If you admired Doug Tom-linson’s photographs of Dallas buildings at the recent Dallas from the Ground Up exhibition at the Dallas Museum of Fine Arts, you may also have wondered how a photographer goes about getting such spectacular architectural shots. Now you have a chance to learn from Tomlinson himself, when he teaches a course at the Texas Center for Photographic Studies, beginning November 8. The three-week, 30-hour course costs $60, and includes field trips to the photographic sites.
Texas Center for Photographic Studies, 12700 Park Central Place, Suite 105/387-1900.
Taking their cue from a similar enterprise in Atlanta, Michael Cao-lo, Jr., Mark Caolo, and Sherry Noe have transformed the 80,000 square feet of an old discount store into an indoor marketplace – the Big Flea Bazaar. When it opens November 5, there will be stalls offering merchandise from antique music boxes to waterbeds, from African art to comic books. It will be open only on Fridays and Saturdays from noon to 9 p.m. and on Sundays from noon to 7 p.m. These hours mean a low rent that skilled craftsmen can afford, and low overhead that keeps their prices from being out of sight. 3636 Buckner Blvd. (North of I-30)/328-6117.
You don’t have to be a student to go to Skyline High School, the DISD’s innovative career development magnet school. Three days a week, the cosmetology cluster at Skyline is open to the public for cosmetic services – haircuts, facials, anything available in a beauty salon – at minuscule prices. The services are performed by senior students who will soon be qualifying for state licenses. They aren’t rank amateurs – some have already acquired followings -and they regularly provide service for senior citizens’ clubs. In the mornings, patrons must be at the salon by 8:45, in the afternoons by 1:15. Appointments are necessary. Cosmetology Cluster, Skyline High School, 7777 Forney Rd./388-2101.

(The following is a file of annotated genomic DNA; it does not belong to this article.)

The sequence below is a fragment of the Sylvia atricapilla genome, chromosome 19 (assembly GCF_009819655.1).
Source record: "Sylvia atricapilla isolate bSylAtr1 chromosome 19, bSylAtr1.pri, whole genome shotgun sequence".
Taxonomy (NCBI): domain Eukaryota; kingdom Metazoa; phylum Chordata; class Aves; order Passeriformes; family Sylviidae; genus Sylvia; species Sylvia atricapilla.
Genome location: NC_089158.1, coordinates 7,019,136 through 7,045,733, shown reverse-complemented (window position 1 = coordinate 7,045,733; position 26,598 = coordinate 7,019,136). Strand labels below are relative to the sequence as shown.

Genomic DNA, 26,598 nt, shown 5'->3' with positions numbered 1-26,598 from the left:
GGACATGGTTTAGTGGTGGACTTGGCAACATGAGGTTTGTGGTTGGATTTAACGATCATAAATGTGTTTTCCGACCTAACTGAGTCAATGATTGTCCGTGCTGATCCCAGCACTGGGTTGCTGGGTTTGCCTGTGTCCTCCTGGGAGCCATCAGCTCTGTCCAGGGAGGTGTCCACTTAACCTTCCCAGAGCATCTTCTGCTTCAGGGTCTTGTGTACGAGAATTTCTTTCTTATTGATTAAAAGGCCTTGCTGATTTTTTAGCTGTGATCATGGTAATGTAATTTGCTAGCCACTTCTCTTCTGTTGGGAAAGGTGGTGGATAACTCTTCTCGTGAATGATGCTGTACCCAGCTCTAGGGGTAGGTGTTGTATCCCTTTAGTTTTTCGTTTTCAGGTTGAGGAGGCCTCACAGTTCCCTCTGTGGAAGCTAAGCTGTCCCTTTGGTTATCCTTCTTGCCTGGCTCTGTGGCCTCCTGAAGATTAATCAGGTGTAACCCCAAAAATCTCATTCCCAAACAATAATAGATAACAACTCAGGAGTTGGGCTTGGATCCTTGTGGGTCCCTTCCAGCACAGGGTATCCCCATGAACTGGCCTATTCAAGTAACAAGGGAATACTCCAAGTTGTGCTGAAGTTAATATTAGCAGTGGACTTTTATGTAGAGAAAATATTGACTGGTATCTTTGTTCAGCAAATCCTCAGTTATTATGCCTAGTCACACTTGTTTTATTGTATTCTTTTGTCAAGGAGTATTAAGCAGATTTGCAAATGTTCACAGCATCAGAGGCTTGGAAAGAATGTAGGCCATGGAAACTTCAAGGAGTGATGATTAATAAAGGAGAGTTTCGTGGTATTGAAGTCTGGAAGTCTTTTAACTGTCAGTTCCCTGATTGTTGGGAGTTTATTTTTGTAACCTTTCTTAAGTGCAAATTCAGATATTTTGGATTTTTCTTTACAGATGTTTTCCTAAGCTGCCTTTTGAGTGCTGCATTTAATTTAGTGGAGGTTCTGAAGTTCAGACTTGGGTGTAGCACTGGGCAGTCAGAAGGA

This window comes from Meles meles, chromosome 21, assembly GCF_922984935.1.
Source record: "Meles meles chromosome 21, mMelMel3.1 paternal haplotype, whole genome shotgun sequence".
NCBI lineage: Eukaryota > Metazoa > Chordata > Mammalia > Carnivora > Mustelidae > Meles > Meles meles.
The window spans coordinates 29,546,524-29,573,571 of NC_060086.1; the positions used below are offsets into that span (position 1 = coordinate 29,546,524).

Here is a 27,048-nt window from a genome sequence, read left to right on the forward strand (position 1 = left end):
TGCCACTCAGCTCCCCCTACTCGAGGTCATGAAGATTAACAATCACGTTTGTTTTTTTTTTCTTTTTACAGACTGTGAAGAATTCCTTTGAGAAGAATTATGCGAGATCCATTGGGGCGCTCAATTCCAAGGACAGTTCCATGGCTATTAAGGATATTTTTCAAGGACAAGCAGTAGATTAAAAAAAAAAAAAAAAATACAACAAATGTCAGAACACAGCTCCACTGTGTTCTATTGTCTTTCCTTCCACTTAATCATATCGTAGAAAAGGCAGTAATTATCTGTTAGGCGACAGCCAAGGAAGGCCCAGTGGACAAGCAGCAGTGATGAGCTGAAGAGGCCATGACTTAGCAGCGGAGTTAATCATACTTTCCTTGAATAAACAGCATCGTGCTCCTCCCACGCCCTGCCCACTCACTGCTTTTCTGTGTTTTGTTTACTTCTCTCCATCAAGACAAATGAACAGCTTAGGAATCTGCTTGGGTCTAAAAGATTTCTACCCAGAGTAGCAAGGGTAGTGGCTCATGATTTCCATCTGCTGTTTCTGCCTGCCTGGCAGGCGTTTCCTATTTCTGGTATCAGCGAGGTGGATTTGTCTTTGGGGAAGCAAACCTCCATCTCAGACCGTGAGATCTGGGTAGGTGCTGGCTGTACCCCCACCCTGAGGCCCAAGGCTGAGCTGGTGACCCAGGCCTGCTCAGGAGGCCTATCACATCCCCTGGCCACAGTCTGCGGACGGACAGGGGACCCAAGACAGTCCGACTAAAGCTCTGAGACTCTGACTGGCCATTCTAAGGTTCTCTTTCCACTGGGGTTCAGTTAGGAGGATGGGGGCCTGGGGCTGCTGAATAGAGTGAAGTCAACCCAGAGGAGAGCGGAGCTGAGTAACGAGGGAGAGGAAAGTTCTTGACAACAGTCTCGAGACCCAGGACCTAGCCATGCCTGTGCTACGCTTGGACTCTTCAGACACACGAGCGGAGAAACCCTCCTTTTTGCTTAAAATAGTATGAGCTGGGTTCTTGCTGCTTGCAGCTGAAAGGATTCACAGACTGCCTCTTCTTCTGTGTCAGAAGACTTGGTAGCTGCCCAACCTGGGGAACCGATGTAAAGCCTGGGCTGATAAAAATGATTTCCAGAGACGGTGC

Behind Clothes Doors
With a degree in design and 25 years in women’s fashion at a major department store, Anne Smoller practically defines the term, “fashion consultant.” She’ll examine your wardrobe and make suggestions about what you might need to update it, take notes on your likes and dislikes, the environment in which you work – or play – and advise you accordingly. Such a visit takes two or three hours, at $20 an hour, but it’s an educational experience. If you wish, she can then buy clothes for you. Since she keeps a notebook on your wardrobe, she’ll let you know if she finds a coordinating item. You decide whether to keep it. Her fee for this service is 5 percent of the price, but since she believes in keeping down expenditures, your output is low. Anne Smoller/661-1682.